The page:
Google and Adobe, who are jointly involved in one of the largest co-ordinated efforts to create a pan-Unicode font family - the Noto fonts mentioned in your question - use "tofu" or "tofu-like blank" to refer to a glyph with a rectangular outline reminiscent of a block of tofu.
When text is rendered by a computer, sometimes characters are
displayed as "tofu". They are little boxes to indicate your device
doesn’t have a font to display the text. (Source)
[My] long time manager, David Lemon, is the person who originally
designed this glyph, which was meant to convey a clearer “glyph not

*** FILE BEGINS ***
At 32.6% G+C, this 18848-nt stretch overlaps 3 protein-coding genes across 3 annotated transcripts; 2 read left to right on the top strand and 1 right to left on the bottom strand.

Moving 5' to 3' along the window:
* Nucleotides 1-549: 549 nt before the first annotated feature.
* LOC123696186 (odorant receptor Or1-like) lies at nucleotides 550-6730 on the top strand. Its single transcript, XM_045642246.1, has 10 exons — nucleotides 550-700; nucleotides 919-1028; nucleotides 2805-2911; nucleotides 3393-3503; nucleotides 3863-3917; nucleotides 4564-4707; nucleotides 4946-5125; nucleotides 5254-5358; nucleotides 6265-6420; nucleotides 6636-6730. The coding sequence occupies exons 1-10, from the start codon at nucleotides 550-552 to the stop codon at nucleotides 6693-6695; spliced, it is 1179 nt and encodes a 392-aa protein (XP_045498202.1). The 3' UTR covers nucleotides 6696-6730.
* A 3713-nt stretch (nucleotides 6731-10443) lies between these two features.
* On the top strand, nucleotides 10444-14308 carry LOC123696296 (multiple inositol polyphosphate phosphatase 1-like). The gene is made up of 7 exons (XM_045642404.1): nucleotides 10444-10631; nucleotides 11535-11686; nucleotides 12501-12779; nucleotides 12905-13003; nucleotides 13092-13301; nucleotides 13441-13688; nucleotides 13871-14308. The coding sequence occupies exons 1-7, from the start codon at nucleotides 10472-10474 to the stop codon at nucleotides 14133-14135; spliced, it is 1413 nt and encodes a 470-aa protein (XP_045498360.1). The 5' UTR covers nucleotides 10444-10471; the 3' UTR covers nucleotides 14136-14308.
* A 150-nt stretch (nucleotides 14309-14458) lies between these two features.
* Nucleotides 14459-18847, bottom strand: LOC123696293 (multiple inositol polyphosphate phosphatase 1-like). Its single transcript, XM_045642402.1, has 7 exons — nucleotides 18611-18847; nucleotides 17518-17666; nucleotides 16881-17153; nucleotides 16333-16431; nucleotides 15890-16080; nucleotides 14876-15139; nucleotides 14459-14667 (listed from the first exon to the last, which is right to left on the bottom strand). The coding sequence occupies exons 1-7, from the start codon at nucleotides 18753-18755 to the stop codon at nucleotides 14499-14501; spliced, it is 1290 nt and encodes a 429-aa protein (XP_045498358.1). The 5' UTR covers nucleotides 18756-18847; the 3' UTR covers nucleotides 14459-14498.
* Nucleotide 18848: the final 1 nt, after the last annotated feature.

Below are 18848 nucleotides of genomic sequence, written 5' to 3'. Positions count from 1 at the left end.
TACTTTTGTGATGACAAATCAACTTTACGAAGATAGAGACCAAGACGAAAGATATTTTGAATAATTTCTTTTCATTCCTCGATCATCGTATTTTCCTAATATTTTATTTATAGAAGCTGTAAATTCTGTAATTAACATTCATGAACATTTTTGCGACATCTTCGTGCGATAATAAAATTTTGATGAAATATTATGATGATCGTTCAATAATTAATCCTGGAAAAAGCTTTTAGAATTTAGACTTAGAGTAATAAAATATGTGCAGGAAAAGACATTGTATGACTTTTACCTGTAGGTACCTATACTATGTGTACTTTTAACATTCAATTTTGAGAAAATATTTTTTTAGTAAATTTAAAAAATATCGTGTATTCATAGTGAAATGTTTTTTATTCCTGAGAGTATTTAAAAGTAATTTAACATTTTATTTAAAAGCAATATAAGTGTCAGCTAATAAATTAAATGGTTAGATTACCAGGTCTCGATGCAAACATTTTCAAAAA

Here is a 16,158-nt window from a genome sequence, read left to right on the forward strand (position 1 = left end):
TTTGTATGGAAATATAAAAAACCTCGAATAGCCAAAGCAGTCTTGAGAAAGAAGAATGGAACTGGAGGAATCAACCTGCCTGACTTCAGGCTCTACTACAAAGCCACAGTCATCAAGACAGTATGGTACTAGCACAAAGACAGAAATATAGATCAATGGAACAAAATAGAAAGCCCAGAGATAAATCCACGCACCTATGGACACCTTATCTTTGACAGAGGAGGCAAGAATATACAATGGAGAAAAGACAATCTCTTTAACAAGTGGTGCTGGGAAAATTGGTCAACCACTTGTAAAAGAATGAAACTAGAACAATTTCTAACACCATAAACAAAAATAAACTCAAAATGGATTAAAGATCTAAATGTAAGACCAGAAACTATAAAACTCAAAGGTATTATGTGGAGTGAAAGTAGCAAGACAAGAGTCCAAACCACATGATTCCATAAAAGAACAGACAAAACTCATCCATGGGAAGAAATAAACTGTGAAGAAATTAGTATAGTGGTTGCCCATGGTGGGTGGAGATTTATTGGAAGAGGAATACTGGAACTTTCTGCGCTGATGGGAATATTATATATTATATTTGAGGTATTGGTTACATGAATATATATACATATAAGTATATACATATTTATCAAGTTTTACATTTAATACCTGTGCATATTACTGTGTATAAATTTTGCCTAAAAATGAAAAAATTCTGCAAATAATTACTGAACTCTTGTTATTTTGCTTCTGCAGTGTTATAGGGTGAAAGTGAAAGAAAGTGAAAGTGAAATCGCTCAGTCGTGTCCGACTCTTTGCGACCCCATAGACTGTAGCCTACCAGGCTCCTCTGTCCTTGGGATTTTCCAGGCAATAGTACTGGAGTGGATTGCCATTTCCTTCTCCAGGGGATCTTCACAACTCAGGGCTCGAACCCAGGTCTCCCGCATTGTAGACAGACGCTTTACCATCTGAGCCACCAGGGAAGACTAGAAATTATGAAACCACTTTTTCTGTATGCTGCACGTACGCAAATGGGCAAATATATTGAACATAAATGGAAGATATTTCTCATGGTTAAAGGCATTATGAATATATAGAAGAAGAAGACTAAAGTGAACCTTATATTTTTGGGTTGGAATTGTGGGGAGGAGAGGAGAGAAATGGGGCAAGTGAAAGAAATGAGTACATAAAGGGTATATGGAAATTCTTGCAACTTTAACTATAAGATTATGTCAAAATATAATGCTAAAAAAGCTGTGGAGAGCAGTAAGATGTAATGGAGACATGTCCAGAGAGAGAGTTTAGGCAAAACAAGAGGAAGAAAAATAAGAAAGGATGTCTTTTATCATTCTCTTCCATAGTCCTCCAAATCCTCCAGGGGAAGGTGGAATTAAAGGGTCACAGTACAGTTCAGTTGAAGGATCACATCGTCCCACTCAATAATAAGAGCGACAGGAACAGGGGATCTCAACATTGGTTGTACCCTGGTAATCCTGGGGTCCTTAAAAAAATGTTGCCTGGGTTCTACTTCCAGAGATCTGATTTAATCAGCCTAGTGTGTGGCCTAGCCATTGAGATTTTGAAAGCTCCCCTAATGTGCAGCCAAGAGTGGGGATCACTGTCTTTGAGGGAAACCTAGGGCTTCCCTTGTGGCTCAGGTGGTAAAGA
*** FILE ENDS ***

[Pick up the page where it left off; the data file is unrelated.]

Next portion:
available” message than a blank or tofu-like shape. (Source)
MediaWiki developer Santosh Thottingal has helpfully defined "tofu" in relation to the OpenType specification:
What is tofu?
It is a glyph inside fonts with the glyph name .notdef as per Opentype
says "The .notdef glyph is very important for providing the user
feedback that a glyph is not found in the font. This glyph should not
be left without an outline as the user will only see what looks like a
space if a glyph is missing and not be aware of the active font's
limitation. It is recommended that the shape of the .notdef glyph be
either an empty rectangle, a rectangle with a question mark inside of
it, or a rectangle with an “X”. Creative shapes, like swirls or other
symbols, may not be recognized by users as indicating that a glyph is
missing from the font and is not being displayed at that location."